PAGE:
Sunday, September 21, 2014

Restoring creativity

AIGA unites graphic students

This year, the Liberty University graphic arts community is coming together to bring creativity and experience to the students of the Department of Studio & Digital Arts (SADA).

Professor Sandra Slayton, who said she desires to give students more opportunity and experiences for their future in graphic design, founded the American Institute for Graphic Arts (AIGA) club.

“AIGA, the professional association for design, is committed to advancing design as a professional craft, strategic advantage and vital cultural force,” according to the AIGA website.

Meredith Long, current president of the Liberty AIGA club, said she is passionate about equipping students with opportunities that will build their future through the various events that she and other board members have planned
this year.

“As president, my first and most important duty is to serve as a strong Christian artist who gives full credit to God through my talents, designs and artwork,” Long said. “I think it is good to take this leadership role seriously through my beliefs, work ethic and desire to design, but have fun at the same time.”

AIGA hosted a game night Sept. 19 in order to reach out to students who love design and to build an audience. Students enjoyed a night of games, food, socializing and learning what AIGA has to offer.

Another meeting was held Sept. 26, featuring a guest speaker from the professional Richmond chapter of AIGA, Hilda LeStrange. She spoke to students about transitioning into the real world as designers.

“This year, my goal is to bring the graphic arts community together,” Long said. “I want designers to enjoy their time at Liberty through hands-on experiences and by learning from other designers, especially through their peers. There is so much knowledge at this university, we should take advantage of learning through the people around us and build connections with them.”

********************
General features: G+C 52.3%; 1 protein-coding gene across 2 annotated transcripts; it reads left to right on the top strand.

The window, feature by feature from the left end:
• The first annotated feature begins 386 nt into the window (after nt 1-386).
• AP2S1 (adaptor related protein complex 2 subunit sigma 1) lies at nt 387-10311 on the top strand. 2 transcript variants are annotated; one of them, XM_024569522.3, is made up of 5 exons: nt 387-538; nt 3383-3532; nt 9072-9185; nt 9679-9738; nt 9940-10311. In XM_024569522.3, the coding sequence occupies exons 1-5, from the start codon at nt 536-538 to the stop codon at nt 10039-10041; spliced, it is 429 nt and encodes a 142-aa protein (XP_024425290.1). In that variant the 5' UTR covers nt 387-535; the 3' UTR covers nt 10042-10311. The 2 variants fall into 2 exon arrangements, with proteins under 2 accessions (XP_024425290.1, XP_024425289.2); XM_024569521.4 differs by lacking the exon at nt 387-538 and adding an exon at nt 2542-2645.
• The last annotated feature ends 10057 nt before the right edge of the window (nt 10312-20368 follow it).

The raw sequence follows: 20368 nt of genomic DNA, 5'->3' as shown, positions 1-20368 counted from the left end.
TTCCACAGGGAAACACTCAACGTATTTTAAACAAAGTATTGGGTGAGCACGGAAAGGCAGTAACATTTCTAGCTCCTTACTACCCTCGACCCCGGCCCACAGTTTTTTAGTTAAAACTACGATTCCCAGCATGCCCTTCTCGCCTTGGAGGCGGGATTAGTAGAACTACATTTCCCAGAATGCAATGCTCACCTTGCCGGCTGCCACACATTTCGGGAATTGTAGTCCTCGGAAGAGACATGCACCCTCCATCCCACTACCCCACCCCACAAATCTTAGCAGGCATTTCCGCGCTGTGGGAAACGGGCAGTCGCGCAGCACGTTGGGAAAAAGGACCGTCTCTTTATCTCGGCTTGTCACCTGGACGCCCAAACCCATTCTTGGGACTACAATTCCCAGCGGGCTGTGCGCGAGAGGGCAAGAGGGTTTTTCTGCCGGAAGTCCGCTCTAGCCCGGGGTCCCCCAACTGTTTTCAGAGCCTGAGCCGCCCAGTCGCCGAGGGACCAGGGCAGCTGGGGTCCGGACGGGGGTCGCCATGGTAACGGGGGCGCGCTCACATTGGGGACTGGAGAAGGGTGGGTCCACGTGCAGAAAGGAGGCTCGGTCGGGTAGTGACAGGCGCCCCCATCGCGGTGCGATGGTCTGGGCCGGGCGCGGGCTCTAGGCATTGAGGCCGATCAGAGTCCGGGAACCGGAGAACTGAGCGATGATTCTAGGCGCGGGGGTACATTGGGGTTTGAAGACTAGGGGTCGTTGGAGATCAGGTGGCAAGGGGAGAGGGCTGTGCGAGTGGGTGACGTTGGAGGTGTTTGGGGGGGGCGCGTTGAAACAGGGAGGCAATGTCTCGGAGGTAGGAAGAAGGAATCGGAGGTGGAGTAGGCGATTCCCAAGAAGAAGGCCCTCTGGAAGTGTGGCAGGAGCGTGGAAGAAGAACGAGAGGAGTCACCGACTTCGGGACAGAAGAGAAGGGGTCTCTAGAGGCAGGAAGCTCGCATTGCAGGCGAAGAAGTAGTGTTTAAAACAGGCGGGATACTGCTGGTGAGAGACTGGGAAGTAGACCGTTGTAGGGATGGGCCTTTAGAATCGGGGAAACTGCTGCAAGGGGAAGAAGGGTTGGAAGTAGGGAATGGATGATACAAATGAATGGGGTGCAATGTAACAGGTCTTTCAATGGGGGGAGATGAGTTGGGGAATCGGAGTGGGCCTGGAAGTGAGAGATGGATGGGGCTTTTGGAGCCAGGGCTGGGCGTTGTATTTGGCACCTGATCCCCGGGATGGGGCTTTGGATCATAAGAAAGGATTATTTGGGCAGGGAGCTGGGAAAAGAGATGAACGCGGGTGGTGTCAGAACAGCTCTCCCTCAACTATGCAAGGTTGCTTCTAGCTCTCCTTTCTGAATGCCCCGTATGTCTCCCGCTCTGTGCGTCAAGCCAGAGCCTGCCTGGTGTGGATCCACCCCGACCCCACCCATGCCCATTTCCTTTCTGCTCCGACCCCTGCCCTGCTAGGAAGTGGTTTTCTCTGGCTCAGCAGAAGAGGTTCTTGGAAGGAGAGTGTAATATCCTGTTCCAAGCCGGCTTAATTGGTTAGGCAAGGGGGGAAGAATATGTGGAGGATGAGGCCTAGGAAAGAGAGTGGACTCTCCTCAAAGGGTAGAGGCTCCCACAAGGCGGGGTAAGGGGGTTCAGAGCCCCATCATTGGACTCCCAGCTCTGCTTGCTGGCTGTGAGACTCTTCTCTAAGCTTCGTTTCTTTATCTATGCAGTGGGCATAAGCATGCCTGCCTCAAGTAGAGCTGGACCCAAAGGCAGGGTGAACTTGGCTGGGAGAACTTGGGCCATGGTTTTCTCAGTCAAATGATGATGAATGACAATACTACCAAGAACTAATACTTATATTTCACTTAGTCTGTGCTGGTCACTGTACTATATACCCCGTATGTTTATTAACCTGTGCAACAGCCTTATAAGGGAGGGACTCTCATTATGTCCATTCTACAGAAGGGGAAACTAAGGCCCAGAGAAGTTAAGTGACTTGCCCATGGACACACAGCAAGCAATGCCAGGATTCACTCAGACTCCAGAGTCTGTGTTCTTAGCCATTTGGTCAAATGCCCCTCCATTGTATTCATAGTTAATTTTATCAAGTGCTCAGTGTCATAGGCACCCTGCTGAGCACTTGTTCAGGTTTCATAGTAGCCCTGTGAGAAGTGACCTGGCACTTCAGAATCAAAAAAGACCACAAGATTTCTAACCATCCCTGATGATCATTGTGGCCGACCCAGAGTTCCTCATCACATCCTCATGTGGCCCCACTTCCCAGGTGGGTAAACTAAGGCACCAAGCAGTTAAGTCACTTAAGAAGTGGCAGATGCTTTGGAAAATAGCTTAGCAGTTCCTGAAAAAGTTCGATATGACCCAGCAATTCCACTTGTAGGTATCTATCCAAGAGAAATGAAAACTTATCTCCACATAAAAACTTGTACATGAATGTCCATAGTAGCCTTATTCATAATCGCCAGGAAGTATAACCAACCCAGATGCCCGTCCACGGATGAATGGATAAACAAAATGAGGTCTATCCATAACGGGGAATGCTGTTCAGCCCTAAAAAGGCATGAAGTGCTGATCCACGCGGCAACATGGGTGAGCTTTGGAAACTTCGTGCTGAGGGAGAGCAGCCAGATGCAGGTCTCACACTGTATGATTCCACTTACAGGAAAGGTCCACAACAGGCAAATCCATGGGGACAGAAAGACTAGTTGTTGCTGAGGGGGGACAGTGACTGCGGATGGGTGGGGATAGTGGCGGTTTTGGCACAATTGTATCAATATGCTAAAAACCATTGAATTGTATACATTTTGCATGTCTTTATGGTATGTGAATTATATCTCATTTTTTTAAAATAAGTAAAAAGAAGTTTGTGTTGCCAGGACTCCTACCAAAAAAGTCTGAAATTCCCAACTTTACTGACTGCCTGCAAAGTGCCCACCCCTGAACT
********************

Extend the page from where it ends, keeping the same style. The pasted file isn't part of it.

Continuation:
AIGA has held competitions for non-profit organizations in the past, which included the making and designing of business cards, logos, letterheads and T-shirt designs.

Currently, AIGA is hosting “The Ultimate T-shirt Contest,” where students can design a T-shirt for SADA.

“This shirt is very important to SADA students,” Long said. “Throughout my college career at Liberty, I have heard student after student talk about how we are the Arts Department, and we need a department T-shirt. This competition will bring our department together through studio art and digital arts with
our creativity.”

Students will first submit their designs in October, where the SADA Department will choose their top five designs. These designs will go through revisions where a final design will be chosen, printed, and sold for students and faculty to buy.

Other events that will be held this year include a pumpkin carving contest, a typography contest, a poster design contest and an ornament decorating Christmas party.

AIGA meetings and competitions are free for all students to attend or participate. Joining AIGA allows students job and internship opportunities, free portfolio reviews and discount Adobe products.

Students interested in joining or learning more about AIGA can visit aiga.org or their Facebook page aiga.liberty.

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